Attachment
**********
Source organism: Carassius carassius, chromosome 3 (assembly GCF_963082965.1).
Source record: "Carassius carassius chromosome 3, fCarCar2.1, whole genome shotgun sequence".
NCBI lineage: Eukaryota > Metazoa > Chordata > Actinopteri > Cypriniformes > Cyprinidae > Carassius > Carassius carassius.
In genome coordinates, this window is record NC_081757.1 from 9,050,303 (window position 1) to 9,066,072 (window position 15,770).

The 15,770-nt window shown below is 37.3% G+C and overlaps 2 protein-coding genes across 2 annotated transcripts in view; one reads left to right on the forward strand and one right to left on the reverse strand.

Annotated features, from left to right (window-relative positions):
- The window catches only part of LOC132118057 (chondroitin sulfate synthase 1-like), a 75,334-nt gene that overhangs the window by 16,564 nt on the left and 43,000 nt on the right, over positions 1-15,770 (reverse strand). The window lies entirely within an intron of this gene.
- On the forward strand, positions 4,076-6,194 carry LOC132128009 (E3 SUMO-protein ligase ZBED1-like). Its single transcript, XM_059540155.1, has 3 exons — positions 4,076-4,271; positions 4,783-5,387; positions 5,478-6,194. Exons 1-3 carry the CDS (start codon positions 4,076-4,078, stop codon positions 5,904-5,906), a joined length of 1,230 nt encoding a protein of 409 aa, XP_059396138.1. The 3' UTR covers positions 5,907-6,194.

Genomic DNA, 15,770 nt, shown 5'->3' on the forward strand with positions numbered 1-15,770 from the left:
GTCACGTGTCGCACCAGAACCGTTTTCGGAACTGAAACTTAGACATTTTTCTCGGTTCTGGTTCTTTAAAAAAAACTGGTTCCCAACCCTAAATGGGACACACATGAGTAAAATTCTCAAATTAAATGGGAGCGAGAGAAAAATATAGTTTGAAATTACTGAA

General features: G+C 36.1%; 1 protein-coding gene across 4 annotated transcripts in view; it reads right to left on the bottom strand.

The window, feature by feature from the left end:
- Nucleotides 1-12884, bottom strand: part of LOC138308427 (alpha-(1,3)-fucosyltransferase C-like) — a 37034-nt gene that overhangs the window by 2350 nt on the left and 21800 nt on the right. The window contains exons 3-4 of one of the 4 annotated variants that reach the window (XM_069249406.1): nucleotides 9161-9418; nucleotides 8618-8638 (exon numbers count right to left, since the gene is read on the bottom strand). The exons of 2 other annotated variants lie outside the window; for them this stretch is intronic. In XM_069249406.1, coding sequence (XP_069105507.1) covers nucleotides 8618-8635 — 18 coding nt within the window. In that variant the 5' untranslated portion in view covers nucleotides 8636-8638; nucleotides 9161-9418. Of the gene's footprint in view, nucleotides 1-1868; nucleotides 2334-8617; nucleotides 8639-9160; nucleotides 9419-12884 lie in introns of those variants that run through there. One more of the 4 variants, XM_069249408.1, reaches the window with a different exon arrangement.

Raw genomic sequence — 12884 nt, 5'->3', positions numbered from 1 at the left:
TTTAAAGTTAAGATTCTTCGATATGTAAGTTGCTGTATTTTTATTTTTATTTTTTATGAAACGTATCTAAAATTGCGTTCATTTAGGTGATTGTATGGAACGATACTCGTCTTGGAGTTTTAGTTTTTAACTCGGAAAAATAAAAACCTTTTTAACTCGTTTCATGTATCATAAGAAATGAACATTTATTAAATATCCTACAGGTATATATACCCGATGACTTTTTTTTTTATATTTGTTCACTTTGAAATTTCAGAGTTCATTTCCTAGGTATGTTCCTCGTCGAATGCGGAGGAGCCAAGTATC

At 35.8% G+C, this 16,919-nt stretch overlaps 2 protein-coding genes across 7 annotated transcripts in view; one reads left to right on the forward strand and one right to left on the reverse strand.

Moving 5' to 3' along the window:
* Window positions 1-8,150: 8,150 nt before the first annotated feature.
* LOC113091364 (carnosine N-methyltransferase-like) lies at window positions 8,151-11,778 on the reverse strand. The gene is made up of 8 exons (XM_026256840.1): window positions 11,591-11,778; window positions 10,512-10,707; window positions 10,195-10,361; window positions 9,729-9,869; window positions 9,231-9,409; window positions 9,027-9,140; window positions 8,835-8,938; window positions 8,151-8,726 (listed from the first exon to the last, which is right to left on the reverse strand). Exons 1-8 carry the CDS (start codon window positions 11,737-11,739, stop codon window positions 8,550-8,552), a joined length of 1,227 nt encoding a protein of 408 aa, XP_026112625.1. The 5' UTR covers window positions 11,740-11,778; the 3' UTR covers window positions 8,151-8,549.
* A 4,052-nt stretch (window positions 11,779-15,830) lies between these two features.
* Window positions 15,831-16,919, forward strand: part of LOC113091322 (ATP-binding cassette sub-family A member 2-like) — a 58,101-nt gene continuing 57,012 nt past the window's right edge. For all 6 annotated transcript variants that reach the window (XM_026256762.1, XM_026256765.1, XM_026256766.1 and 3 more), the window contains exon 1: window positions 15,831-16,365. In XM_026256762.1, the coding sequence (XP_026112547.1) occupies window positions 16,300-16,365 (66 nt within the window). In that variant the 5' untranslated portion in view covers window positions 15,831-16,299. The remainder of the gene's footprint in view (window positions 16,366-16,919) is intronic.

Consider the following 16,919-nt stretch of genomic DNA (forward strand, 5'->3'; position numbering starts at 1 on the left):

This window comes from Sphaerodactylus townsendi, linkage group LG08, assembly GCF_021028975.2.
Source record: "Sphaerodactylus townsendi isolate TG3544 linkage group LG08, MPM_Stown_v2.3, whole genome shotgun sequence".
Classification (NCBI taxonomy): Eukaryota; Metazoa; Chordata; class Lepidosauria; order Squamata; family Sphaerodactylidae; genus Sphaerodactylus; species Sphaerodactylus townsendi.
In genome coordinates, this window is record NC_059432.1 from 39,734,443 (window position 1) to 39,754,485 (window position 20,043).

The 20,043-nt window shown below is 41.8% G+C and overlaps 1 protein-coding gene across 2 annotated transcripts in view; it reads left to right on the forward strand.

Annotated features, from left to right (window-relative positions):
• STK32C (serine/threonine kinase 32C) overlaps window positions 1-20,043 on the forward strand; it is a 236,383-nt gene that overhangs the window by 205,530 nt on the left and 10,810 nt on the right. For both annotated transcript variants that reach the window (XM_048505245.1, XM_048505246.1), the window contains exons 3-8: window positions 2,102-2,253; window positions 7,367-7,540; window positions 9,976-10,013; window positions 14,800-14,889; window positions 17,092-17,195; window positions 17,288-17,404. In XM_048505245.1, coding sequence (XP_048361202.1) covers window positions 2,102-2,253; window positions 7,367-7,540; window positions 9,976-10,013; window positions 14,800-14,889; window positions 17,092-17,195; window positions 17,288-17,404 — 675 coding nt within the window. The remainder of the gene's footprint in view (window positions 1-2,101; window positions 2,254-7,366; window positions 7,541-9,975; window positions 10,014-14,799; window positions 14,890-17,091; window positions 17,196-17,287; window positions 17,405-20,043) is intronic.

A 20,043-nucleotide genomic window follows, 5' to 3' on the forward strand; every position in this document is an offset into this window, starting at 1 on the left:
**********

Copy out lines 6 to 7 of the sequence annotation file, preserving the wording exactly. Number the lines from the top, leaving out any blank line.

Annotated features, from left to right (window-relative positions):
- The window catches only part of LOC132118057 (chondroitin sulfate synthase 1-like), a 75,334-nt gene that overhangs the window by 16,564 nt on the left and 43,000 nt on the right, over positions 1-15,770 (reverse strand). The window lies entirely within an intron of this gene.